Medical vs Surgical Management of Joint Septic Arthritis Medical vs Surgical Management of Joint Septic Arthritis
Is medical management with closed-needle aspiration usually sufficient treatment for native joint septic arthritis, or is surgical management necessary?Southern Medical Journal
Conclusion: Although treatment algorithms are an attractive tool to guide clinicians and resource allocation, they need to take into account the local population characteristics before routine implementation. Level of Evidence: Level IV–retrospective cohort study.
ConclusionsDespite insignificant differences in their clinical presentation compared with non-infectious arthidities, 15% of children were diagnosed with tissue-confirmed TB infection. Predictive values of clinical criteria are reduced in our population due to elevated levels of inflammatory markers in all patients. Synovial biopsy to rule out TB is recommended in all patients in a high-burden setting given clinical similarity to non-infectious aetiologies.
Publication date: Available online 24 September 2020Source: Journal of Clinical Orthopaedics and TraumaAuthor(s): Hosam E. Matar, Yacer Asran, Subhasis Basu, Tim N. Board, Asim Rajpura
Septic arthritis is an important but difficult to make diagnosis that leads to significant morbidity and mortality. Joint effusion is generally accepted to be a highly sensitive finding in septic arthritis, however final diagnosis requires synovial fluid studies. Without a significant joint effusion, it is difficult to obtain synovial fluid. In this case report, we describe the presentation and diagnosis of septic arthritis in the first MTP due to mycobacterium chelonae in a 69 year old man with a history of gout and immunosuppression due to a heart transplant.
CONCLUSION: One year after operative therapy, the patient presented symptom-free with an excellent clinical result (SSV 90%, CS89 points, CSM 94 points, TF 11 points, DASH 2.5 points). It is concluded that in selected cases with an infection restricted to the SCJ without major abscessing in the surrounding soft tissues, the demonstrated procedure leads to good and excellent clinical results with stability of the joint. If the focus of infection and germ are known, stabilization using an autologous graft can be carried out under antibiotic shielding. To the best of the authors' knowledge, this surgical procedure has not yet...
Patients with native joint septic arthritis are one of the highest risk groups for developing complications following total joint arthroplasty(TJA), especially periprosthetic joint infection(PJI). There is a paucity of information on the risk factors for developing PJI and the optimal treatment modality of the native septic joint that can mitigate that risk. This multi-center study aimed to determine these risk factors, including prior treatment.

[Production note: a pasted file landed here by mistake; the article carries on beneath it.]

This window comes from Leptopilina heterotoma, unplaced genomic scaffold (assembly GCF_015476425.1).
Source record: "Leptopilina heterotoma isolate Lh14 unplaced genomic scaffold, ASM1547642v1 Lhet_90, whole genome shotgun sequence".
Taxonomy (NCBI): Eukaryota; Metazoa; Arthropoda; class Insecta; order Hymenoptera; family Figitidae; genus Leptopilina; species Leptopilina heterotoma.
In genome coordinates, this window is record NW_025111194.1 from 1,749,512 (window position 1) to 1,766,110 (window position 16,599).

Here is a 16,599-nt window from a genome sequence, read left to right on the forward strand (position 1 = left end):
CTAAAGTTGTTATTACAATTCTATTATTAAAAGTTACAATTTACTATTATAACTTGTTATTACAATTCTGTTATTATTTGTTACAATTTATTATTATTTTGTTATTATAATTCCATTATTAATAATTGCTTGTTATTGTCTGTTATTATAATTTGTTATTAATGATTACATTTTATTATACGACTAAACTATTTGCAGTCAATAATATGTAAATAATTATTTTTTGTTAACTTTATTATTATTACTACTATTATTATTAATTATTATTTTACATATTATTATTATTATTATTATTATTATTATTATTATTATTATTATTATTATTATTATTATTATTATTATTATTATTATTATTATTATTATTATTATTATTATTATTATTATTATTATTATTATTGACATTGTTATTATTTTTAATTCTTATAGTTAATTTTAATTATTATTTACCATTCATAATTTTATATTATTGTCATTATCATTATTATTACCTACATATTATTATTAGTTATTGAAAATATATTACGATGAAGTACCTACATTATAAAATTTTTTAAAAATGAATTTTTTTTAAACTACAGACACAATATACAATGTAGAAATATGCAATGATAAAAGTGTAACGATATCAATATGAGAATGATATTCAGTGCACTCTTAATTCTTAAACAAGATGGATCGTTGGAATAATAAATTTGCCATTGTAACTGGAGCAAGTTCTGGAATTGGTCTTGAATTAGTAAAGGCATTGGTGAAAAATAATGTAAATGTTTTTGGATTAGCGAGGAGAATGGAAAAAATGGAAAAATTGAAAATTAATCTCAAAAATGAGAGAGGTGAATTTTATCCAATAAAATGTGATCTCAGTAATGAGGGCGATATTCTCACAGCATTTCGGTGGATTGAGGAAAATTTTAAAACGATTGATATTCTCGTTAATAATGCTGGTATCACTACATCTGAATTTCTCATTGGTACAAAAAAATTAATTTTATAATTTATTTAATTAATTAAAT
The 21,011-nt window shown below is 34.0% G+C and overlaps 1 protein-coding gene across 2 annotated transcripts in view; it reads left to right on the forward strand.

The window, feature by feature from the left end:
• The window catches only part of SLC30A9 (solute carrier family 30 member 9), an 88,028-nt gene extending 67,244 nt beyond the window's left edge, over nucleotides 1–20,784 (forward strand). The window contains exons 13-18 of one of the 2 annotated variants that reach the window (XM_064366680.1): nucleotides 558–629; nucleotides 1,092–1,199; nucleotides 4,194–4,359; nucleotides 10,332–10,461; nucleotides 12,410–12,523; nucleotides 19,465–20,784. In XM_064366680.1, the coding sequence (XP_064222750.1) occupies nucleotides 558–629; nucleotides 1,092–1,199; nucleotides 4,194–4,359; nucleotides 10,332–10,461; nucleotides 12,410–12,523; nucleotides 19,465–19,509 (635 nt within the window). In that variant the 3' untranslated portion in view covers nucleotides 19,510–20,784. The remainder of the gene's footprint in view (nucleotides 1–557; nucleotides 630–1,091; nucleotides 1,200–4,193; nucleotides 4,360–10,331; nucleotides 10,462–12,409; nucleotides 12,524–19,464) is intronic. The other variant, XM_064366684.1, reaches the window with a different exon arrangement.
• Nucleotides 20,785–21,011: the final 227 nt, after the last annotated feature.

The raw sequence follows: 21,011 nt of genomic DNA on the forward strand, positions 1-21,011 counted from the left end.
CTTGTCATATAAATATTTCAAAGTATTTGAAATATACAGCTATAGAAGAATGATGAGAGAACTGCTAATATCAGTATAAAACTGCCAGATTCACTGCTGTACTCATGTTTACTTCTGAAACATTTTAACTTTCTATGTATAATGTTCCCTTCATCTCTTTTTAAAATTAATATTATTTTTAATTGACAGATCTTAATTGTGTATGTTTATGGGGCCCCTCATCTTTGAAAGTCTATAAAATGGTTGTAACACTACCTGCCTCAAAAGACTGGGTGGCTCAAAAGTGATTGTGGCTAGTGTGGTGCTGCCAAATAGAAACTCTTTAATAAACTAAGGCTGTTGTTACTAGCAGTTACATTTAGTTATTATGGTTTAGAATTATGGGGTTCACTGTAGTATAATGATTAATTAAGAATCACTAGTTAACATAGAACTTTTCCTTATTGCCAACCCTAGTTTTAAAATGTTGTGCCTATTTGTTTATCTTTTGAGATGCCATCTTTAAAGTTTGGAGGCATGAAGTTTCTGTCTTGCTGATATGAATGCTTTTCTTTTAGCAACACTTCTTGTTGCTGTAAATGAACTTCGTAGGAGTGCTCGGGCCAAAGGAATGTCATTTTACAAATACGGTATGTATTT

CONCLUSION: IP vancomycin was effective for treatment of invasive S. aureus infection in this case. This approach should be considered in patients undergoing PD for whom peripheral i.v. access options are limited and/or not preferred. PMID: 32914168 [PubMed - as supplied by publisher]
K Baruah Frincy, Borkakoty Biswajyoti, Satyaki Saikia, Manash P Baruah, Utpala DeviIndian Journal of Medical Microbiology 2020 38(2):222-225 Two cases of Burkholderia pseudomallei septic arthritis are presented with a brief review of the literature. B. pseudomallei septic arthritis most commonly occurs in diabetics and other immunocompromised patients and may prove fatal despite appropriate therapy. Clinical and microbiological suspicion of B. pseudomallei infection may help in providing appropriate empirical therapy.
Neisseria gonorrhoeae osteomyelitis is a rare complication of disseminated gonococcal infection. As the rates of N. gonorrhoeae continue to increase in the United States, clinicians may encounter patients with disseminated gonococcal infection complicated by gonococcal osteomyelitis. Screening and appropriate treatment of N. gonorrhoeae remains paramount, especially with growing antibiotic resistance.
Authors: Macias-Valcayo A, Staats A, Aguilera-Correa JJ, Brooks J, Gupta T, Dusane D, Stoodley P, Esteban J Abstract Septic arthritis and prosthetic joint infection (PJI) are conditions commonly associated with Gram-positive cocci, however, a drastic increase in cases derived from enterobacterial species has been observed. Recently it has been reported by multiple groups that staphylococci rapidly form free-floating aggregates in the presence of synovial fluid. These aggregates are comparatively more resistant to antimicrobial challenge than their planktonic counterparts, and thus may play a role in the pathogenesi...